LONDON - More than half of babies born in rich nations today will live to be 100 years old if current life expectancy trends continue, according to Danish researchers.
Increasing numbers of very old people could pose major challenges for health and social systems, but the research showed that may be mitigated by people not only living longer, but also staying healthier in their latter years.
"Very long lives are not the distant privilege of remote future generations -- very long lives are the probable destiny of most people alive now in developed countries," Kaare Christensen of the Danish Aging Research Center wrote on Friday in a study in the Lancet medical journal.
The study used Germany as a case study and showed that by 2050, its population will be substantially older and smaller than now -- a situation it said was now typical of rich nations.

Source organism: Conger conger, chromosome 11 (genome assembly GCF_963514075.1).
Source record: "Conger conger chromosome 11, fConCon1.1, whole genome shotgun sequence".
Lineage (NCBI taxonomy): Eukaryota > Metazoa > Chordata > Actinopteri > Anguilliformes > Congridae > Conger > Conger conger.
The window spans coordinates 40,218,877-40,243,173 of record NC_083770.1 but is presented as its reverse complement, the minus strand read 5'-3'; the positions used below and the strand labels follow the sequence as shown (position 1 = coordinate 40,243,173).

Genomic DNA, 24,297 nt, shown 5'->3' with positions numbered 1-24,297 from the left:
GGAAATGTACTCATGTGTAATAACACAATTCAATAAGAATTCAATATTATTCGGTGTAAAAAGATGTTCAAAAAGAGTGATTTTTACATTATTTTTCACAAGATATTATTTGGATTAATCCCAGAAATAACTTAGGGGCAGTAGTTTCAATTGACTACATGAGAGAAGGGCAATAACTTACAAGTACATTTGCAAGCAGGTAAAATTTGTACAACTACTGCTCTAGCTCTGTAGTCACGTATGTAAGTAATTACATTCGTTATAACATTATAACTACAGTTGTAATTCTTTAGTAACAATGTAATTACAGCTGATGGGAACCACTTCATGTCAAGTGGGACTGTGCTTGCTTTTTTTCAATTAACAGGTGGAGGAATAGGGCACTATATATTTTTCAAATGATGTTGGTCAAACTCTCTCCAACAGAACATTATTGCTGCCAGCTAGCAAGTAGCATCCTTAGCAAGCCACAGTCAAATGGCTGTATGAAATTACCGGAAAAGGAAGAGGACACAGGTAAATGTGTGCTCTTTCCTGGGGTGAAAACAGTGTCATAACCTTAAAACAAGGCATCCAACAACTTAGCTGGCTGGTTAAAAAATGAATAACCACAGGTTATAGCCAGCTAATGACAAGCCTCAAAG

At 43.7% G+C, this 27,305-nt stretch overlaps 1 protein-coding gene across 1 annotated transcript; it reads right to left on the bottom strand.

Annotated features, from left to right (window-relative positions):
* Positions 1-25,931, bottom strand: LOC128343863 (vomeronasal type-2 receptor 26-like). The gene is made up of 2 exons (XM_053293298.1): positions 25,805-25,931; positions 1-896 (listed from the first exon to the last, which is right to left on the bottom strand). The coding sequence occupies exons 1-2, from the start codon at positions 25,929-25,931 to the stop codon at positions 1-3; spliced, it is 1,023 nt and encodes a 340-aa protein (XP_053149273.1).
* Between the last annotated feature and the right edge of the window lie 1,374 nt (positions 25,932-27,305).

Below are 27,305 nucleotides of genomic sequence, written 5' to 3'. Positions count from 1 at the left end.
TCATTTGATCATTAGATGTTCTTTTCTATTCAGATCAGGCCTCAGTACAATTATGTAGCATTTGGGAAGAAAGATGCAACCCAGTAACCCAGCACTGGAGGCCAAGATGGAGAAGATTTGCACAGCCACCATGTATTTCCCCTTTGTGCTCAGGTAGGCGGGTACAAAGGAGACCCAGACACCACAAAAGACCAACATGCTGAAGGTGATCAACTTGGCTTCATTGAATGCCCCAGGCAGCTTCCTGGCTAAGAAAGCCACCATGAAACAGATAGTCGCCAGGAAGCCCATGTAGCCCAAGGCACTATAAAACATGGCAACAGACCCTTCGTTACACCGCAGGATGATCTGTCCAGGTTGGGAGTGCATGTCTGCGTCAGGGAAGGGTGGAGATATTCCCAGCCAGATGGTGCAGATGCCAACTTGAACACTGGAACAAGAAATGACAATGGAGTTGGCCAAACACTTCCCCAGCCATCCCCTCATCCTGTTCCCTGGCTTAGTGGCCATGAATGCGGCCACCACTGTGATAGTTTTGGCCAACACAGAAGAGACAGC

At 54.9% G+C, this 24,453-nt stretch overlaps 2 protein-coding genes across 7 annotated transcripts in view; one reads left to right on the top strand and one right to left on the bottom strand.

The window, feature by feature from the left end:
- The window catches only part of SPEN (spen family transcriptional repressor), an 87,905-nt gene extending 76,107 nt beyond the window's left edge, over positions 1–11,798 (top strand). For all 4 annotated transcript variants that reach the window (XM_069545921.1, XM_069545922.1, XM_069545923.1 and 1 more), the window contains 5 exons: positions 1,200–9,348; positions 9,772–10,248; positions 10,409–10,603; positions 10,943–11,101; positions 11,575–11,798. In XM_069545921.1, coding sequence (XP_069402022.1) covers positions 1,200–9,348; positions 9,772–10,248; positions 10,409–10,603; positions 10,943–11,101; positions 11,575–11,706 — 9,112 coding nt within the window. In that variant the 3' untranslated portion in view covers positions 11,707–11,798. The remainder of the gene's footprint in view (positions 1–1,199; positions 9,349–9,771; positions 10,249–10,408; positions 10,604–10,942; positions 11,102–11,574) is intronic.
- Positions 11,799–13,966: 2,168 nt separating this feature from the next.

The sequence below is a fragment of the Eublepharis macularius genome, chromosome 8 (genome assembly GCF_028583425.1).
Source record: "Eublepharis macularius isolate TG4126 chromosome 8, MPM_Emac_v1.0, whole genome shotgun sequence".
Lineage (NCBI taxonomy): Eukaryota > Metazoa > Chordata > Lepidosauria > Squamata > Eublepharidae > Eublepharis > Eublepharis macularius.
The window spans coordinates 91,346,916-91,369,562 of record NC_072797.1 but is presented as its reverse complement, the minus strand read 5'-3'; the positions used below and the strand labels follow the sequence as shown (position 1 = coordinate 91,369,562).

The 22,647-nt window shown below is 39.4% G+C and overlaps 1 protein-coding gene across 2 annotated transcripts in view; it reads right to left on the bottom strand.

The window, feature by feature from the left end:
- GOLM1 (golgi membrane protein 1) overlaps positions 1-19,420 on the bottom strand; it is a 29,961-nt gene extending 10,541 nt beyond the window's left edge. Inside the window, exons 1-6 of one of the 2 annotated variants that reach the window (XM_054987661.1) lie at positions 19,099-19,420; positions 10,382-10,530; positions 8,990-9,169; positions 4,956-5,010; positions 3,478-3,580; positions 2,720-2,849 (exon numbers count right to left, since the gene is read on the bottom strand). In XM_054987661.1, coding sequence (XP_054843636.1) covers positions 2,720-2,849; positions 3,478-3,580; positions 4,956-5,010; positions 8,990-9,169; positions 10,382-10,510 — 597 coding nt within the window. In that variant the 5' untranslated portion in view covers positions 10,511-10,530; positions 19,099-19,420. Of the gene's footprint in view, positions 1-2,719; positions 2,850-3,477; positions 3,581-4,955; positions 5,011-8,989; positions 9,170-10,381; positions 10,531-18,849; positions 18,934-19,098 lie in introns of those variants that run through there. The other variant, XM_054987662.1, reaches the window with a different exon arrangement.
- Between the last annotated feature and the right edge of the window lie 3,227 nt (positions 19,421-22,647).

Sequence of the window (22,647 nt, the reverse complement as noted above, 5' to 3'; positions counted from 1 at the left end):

This means smaller workforces in rich nations will have to shoulder an ever-greater burden of ballooning pension and healthcare requirements of the old.
Many governments in developed nations are already making moves toward raising the typical age of retirement to try to cope with aging populations.
The researchers said this was an important strategy, and added that if part-time work was considered for more of the workforce, that could have yet more benefits.
"If people in their 60s and early 70s worked much more than they do nowadays, then most people could work fewer hours per week," they wrote. "Preliminary evidence suggests that shortened working weeks over extended working lives might further contribute to increases in life expectancy and health."